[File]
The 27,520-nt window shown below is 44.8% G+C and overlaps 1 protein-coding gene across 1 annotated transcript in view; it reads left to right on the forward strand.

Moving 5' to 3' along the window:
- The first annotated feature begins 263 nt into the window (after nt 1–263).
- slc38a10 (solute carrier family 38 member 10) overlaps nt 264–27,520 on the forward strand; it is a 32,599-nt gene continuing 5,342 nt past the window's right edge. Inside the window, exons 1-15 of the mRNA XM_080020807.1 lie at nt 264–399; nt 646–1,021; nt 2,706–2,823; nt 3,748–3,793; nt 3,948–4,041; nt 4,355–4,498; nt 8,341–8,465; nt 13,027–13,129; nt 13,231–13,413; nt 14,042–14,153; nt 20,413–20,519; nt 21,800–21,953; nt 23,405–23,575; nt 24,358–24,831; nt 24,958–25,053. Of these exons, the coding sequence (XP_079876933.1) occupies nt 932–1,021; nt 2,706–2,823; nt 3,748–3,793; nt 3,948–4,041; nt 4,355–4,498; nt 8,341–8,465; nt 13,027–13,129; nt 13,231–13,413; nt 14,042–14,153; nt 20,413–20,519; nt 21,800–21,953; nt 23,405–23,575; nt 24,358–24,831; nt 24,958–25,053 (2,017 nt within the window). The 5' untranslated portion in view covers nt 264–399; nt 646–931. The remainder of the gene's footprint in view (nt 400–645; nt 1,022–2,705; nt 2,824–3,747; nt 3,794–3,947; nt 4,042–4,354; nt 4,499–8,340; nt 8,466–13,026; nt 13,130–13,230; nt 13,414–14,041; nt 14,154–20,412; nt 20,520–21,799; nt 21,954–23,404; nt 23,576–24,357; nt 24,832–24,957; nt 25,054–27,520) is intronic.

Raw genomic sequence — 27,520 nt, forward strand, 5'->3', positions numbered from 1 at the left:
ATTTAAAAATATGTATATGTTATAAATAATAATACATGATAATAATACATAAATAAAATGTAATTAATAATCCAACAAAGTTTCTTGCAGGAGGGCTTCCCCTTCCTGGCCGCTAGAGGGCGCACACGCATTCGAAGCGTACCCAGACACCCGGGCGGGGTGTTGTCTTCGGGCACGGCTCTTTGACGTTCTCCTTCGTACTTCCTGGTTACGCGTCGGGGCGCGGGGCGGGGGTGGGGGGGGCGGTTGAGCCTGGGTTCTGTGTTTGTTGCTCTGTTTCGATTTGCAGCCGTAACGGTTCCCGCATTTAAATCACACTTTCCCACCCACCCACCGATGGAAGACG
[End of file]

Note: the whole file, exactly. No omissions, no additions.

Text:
The 27,520-nt window shown below is 44.8% G+C and overlaps 1 protein-coding gene across 1 annotated transcript in view; it reads left to right on the forward strand.

Moving 5' to 3' along the window:
- The first annotated feature begins 263 nt into the window (after nt 1–263).
- slc38a10 (solute carrier family 38 member 10) overlaps nt 264–27,520 on the forward strand; it is a 32,599-nt gene continuing 5,342 nt past the window's right edge. Inside the window, exons 1-15 of the mRNA XM_080020807.1 lie at nt 264–399; nt 646–1,021; nt 2,706–2,823; nt 3,748–3,793; nt 3,948–4,041; nt 4,355–4,498; nt 8,341–8,465; nt 13,027–13,129; nt 13,231–13,413; nt 14,042–14,153; nt 20,413–20,519; nt 21,800–21,953; nt 23,405–23,575; nt 24,358–24,831; nt 24,958–25,053. Of these exons, the coding sequence (XP_079876933.1) occupies nt 932–1,021; nt 2,706–2,823; nt 3,748–3,793; nt 3,948–4,041; nt 4,355–4,498; nt 8,341–8,465; nt 13,027–13,129; nt 13,231–13,413; nt 14,042–14,153; nt 20,413–20,519; nt 21,800–21,953; nt 23,405–23,575; nt 24,358–24,831; nt 24,958–25,053 (2,017 nt within the window). The 5' untranslated portion in view covers nt 264–399; nt 646–931. The remainder of the gene's footprint in view (nt 400–645; nt 1,022–2,705; nt 2,824–3,747; nt 3,794–3,947; nt 4,042–4,354; nt 4,499–8,340; nt 8,466–13,026; nt 13,130–13,230; nt 13,414–14,041; nt 14,154–20,412; nt 20,520–21,799; nt 21,954–23,404; nt 23,576–24,357; nt 24,832–24,957; nt 25,054–27,520) is intronic.

Raw genomic sequence — 27,520 nt, forward strand, 5'->3', positions numbered from 1 at the left:
ATTTAAAAATATGTATATGTTATAAATAATAATACATGATAATAATACATAAATAAAATGTAATTAATAATCCAACAAAGTTTCTTGCAGGAGGGCTTCCCCTTCCTGGCCGCTAGAGGGCGCACACGCATTCGAAGCGTACCCAGACACCCGGGCGGGGTGTTGTCTTCGGGCACGGCTCTTTGACGTTCTCCTTCGTACTTCCTGGTTACGCGTCGGGGCGCGGGGCGGGGGTGGGGGGGGCGGTTGAGCCTGGGTTCTGTGTTTGTTGCTCTGTTTCGATTTGCAGCCGTAACGGTTCCCGCATTTAAATCACACTTTCCCACCCACCCACCGATGGAAGACG